Pre-children, cottage and business, we always holidayed in Cornwall. But we decided it was too far with a young family and an unreliable van. We’d go to Wales; not too difficult a journey from Lancashire, we thought.
Once that was mentioned, David was eager to see Four Crosses, near Welshpool, where his grandfather originated from.
‘We could stay there,’ he said.
‘But the children will want beaches,’ I protested. ‘And I’ve heard Pembrokeshire has wonderful beaches.
We agreed to toss a coin and Pembrokeshire won. We’d call at Four Crosses on the way home.
I borrowed books on Wales from the library and, balancing our 8-month-old twins, one on each knee, I read as much as I could about the county. It sounded just the place to take children for a holiday. We booked a caravan and, when the big day came, packed the van to the hilt with everything the children would need, remembering only at the last minute, to throw a few clothes in for ourselves.
It took 10 hours.
In 1978 there was no easy route from the North of England to West Wales.
We meandered through small lanes, stopping for emergencies like much needed drinks, picnics, lavatory stops and throwing bread to the ducks whenever our eldest daughter spotted water. I’d learned to keep a bag of stale bread for such times.
The closer we were to our destination the slower we went. In the heat of the day the engine in our old van struggled; we needed to top up the radiator every hour or so. For the last 50 miles we became stuck in traffic jams.
We got lost numerous times.
All this and three ever-increasingly fractious children.

We arrived at the caravan site in the middle of the night so were relieved to find the key in the door.
The owner, a farmer, had given up and gone home.
I woke early. Leaving David in charge of our exhausted and still sleeping family, I crept out.
The sun was already warm; a soft breeze barely moved the leaves on the oak tree nearby. Skylarks flittered and swooped overhead, calling to one another. 
Although the caravan was one of four in the farmer’s field, we were the only people there. It was so quiet, so peaceful.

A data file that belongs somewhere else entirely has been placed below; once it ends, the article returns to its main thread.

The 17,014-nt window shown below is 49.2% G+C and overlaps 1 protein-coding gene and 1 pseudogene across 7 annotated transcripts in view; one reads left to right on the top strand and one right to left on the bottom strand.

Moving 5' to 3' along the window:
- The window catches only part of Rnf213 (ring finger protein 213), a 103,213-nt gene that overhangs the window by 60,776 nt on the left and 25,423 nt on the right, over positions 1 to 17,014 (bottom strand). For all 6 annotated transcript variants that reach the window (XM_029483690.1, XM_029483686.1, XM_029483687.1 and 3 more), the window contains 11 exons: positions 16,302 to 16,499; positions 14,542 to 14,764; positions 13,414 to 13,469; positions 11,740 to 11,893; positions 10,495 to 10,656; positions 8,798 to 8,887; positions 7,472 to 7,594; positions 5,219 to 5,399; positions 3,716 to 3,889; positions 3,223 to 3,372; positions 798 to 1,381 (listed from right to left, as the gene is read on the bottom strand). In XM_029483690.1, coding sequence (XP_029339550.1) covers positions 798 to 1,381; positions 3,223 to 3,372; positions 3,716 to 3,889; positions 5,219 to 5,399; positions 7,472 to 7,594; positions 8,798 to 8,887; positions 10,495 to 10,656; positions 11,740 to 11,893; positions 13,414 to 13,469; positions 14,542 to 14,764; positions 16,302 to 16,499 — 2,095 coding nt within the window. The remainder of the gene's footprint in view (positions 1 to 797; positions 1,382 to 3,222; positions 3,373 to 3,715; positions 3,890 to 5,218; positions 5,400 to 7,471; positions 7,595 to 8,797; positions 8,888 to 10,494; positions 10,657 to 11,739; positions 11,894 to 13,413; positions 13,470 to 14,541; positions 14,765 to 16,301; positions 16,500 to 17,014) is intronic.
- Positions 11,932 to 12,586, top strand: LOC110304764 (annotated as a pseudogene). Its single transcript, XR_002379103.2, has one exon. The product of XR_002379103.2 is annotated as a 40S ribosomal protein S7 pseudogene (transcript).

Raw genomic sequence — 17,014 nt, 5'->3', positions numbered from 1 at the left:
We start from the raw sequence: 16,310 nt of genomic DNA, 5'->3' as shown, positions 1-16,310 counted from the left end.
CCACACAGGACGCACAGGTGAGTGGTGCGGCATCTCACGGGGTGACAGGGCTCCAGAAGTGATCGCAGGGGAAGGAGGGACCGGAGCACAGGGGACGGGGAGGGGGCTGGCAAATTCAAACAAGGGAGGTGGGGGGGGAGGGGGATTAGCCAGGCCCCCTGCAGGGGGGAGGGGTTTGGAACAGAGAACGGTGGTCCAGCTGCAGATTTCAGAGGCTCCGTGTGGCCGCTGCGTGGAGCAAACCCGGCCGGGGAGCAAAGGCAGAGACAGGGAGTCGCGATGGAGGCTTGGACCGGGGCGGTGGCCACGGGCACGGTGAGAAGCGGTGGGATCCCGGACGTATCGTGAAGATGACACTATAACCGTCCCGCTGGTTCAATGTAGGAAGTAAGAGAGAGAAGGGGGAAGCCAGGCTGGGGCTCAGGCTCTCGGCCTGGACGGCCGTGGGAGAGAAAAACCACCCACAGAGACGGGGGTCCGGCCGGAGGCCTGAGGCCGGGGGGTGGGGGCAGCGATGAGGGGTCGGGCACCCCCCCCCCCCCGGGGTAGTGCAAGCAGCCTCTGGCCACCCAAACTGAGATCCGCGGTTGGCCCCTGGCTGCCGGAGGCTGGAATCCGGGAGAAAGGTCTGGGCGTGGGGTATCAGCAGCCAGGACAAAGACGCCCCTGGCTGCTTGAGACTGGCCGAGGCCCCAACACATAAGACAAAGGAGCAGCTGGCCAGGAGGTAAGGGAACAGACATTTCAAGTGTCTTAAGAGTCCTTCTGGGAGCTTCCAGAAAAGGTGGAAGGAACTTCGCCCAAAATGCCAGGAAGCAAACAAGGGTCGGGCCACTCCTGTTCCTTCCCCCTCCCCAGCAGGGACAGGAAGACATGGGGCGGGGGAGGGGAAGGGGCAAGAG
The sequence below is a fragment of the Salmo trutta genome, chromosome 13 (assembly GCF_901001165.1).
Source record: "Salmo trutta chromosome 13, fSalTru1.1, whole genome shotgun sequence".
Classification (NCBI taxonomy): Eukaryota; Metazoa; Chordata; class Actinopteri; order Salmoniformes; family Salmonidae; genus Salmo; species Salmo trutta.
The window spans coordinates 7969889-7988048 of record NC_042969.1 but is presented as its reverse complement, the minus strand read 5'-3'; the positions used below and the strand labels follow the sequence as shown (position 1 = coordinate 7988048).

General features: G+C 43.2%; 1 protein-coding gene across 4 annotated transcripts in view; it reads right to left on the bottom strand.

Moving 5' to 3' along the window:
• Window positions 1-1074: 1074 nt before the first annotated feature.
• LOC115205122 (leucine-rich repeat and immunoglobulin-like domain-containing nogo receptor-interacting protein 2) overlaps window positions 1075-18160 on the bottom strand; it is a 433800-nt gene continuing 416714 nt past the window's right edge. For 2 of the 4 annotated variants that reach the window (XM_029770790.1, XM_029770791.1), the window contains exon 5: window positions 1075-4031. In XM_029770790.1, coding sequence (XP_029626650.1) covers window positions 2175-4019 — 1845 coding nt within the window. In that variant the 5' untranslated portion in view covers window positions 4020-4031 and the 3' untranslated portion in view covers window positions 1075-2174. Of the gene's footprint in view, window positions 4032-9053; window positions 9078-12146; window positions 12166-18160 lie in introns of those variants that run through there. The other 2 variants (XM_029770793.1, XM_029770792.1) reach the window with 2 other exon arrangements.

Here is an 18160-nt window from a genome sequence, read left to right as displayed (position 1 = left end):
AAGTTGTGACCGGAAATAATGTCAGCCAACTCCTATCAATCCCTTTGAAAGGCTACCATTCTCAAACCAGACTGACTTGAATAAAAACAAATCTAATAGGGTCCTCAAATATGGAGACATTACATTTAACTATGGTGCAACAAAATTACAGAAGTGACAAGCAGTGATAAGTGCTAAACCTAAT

I walked along a small path. Within minutes I was faced by a panorama of sea. It seemed so still from the top of the cliff, but the water blended turquoise and dark blue with unseen currents, the horizon was a silvery line.
Faint voices from two small fishing boats carried on the air.
The sandstone cliffs curved round in a natural cove. Jagged rocks, surrounded by white ripples of water, jutted up towards the sky.
I fell in love with Pembrokeshire.
I’d always liked living so close to the Pennines. The moors, criss-crossed by ancient stone walls, were glorious with wild rhododendrons in summer, heather in the autumn. Even when brooding under swathes of drifting mist or white-over with snow, I was happy there.
But Pembrokeshire has a powerful glory of its own.
Within months we’d thrown caution, and our past lives, to the wind and moved here, much to the consternation of our extended family; as far as they were concerned we were moving to the ends of the earth.
But it was one of the best decisions of my life.




Wednesday, 2 August 2017

Up the Amazon without a paddle

My first novel was published as a paperback in September 2012 and a few days later it appeared on Amazon in a Kindle edition, which was, apparently, the way things were going now. I didn’t have a Kindle, but to show my appreciation, I downloaded the free Kindle reader on my laptop. I didn’t really want an electronic version of anything at that stage, but an encounter with Hilary Mantell finally persuaded me to invest in a proper Kindle reader. A hefty hardback edition of Bring Up The Bodies smacking you in the face when you fall asleep, reading, causes serious concussion, whereas a Kindle reader merely bruises the nose. And you don’t lose your place when it slides to the floor and shuts itself.